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Rejection of a kidney transplantRRejection of a kidney transplantRejection of a kidney transplantEnglishTransplant;NephrologyTeen (13-18 years)KidneysRenal system/Urinary systemProcedures;Conditions and diseasesTeen (13-18 years)NA2017-11-30T05:00:00Z000Flat ContentHealth A-Z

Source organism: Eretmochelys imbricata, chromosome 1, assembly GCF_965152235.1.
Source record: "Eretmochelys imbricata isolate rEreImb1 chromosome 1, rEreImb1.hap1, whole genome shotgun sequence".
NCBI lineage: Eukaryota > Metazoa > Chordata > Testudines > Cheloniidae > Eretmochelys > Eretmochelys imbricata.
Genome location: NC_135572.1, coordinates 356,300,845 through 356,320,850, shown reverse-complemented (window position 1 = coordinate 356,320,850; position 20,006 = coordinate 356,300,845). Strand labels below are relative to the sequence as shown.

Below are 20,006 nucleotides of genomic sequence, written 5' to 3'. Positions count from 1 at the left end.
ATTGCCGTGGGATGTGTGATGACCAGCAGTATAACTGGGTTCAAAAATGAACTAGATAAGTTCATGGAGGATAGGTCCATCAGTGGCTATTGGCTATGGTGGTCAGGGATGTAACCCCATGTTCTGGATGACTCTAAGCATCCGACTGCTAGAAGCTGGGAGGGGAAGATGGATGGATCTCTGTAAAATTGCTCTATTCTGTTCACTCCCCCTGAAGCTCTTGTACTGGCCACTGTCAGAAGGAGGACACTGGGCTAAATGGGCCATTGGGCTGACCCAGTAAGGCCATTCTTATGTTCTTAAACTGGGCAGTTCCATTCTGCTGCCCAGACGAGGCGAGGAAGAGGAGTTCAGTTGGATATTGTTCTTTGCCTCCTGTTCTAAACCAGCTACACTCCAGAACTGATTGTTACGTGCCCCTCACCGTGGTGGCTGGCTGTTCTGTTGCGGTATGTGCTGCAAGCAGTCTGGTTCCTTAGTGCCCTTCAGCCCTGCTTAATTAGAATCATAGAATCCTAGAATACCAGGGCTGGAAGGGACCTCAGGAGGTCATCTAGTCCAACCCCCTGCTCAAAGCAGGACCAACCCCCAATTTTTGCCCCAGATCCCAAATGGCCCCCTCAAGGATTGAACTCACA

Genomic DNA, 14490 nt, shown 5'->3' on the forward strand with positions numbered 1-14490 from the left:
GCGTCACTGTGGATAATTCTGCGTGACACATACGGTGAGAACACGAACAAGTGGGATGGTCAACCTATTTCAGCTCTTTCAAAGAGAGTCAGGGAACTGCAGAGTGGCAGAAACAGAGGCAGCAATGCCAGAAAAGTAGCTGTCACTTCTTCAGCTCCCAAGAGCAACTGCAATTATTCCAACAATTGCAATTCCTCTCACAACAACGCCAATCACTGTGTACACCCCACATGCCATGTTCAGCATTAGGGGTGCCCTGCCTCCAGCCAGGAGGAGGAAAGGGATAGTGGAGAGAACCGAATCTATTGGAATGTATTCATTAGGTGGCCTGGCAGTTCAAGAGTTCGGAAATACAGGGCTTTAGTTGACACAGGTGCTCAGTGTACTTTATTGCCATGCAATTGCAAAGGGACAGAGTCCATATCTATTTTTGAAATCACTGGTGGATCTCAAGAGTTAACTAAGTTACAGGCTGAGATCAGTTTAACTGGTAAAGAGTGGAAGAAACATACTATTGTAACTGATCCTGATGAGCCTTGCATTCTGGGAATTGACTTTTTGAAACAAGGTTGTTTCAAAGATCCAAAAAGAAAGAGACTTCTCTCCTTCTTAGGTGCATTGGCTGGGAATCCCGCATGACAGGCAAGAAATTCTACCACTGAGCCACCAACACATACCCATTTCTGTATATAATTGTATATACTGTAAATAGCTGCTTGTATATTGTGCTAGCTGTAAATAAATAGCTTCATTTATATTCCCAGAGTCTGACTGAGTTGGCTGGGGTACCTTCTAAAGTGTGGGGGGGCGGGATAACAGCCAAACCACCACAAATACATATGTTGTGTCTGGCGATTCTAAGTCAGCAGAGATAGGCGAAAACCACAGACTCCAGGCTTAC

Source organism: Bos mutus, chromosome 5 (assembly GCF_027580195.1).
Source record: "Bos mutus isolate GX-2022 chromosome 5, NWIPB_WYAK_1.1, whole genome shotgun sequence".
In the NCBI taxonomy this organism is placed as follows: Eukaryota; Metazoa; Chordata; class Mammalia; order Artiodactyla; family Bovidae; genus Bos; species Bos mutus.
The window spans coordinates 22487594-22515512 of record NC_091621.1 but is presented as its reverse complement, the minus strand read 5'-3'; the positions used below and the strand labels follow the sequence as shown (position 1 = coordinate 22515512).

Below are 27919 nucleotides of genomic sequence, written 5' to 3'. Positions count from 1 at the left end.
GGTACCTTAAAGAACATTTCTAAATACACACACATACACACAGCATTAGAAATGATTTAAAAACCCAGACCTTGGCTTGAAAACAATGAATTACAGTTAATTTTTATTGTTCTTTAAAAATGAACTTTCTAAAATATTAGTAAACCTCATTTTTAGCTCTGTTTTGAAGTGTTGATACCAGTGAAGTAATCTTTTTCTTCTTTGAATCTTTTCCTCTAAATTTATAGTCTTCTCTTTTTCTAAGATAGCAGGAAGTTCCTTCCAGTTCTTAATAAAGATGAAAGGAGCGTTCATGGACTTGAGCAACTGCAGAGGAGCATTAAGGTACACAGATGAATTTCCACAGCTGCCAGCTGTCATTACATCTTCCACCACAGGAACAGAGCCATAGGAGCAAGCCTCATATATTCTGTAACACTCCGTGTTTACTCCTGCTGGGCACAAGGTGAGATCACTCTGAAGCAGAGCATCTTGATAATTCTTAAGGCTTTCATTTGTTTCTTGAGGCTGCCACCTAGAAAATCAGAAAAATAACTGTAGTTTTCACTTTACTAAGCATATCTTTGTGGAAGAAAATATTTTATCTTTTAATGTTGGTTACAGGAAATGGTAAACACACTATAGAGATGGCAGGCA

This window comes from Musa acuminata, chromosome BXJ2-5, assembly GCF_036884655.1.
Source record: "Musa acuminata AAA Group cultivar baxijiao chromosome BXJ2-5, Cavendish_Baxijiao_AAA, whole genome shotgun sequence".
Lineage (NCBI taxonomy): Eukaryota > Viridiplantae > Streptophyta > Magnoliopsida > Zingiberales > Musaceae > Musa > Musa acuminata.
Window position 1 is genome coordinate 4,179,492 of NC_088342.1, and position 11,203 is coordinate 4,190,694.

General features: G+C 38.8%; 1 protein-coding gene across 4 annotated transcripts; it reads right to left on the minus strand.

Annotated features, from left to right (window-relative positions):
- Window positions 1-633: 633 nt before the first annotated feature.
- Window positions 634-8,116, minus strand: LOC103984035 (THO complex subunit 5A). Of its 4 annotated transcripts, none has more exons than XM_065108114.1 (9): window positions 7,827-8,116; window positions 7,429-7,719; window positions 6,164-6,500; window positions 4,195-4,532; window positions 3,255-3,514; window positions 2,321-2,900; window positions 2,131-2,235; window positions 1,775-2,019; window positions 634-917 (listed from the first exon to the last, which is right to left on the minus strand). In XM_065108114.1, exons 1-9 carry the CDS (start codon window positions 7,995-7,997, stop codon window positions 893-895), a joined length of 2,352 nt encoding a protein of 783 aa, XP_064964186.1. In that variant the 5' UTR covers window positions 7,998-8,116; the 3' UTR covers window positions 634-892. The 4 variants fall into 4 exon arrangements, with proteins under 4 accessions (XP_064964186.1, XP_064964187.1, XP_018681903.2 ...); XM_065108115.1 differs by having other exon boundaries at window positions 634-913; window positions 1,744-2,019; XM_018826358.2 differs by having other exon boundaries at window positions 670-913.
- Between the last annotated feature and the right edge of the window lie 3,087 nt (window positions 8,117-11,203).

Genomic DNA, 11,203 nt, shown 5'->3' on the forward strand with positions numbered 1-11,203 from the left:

Rejection of a kidney transplant2727.00000000000Rejection of a kidney transplantRejection of a kidney transplantREnglishTransplant;NephrologyTeen (13-18 years)KidneysRenal system/Urinary systemProcedures;Conditions and diseasesTeen (13-18 years)NA2017-11-30T05:00:00Z000Flat ContentHealth A-Z<figure> <img alt="Teen boy resting head against a wall and looking sad" src="https://assets.aboutkidshealth.ca/AKHAssets/TTC_Trans2_S7_2_2_PBR.jpg" /> </figure> <p>When you get a new kidney, your body doesn’t recognize it. Because it thinks it is a foreign body, your body’s first response is to attack it with special fighting cells from your immune system. This can cause rejection. If this happens, your kidney can be damaged and stop working properly.<br></p><p>The <a href="/Article?contentid=2708&language=English">immunosuppressants</a> (anti-rejection medications) you will be taking help prevent rejection. But even if you take them exactly as you should, you can still sometimes get a rejection. However, you should always take your medications as instructed by your transplant team.</p><p>Your body is much more likely to reject your new kidney if you decrease your dose (take less than you have been prescribed), miss medications or stop your medications.</p><p>Rejection can be:</p><ul><li>acute</li><li>chronic</li></ul><h2>Acute rejection</h2><p>Acute rejection can start anytime but is most common in the first few months after transplant. Typically, you will not know if you have acute rejection, as you will not have any symptoms or feel any different.</p><p>Your transplant team can only test for acute rejection by doing frequent bloodwork or doing a biopsy. As a result, it is very important that you have your bloodwork done exactly as ordered by your doctor. It is the only way that your transplant team can be sure if any problems are occurring.</p><p>There are two types of acute rejection – cellular and antibody-mediated.</p><p>Cellular rejection can usually be treated with medicine (such as extra prednisone) so that your kidney can work normally again.</p><p>Antibody-mediated rejection happens when harmful antibodies from your blood attack the kidney. Treatment is more complicated than for cellular rejection. It can include giving more medications, such as rituximab, giving immunoglobulin by an IV each month and/or performing a procedure called plasmapheresis (say: plaz-ma-fer-EE-siss), which acts a little like dialysis to remove the harmful antibodies. Your transplant team will decide which treatment is best for you.</p><h2>Chronic rejection</h2><p>Acute rejection happens quite quickly, but chronic rejection is a longer process that damages the kidney slowly over time. This is often the reason a kidney can fail years after your transplant.</p><p>There is no specific treatment for chronic rejection. However, your transplant team may adjust your medications to slow down the process and allow your kidney to work for longer. It is important that you <strong>do not</strong> change anything related to your medications without talking to your transplant team first.</p><p>If your kidney fails because of chronic rejection, you will need to go on dialysis and wait for a second transplant when a suitable kidney becomes available.<br></p>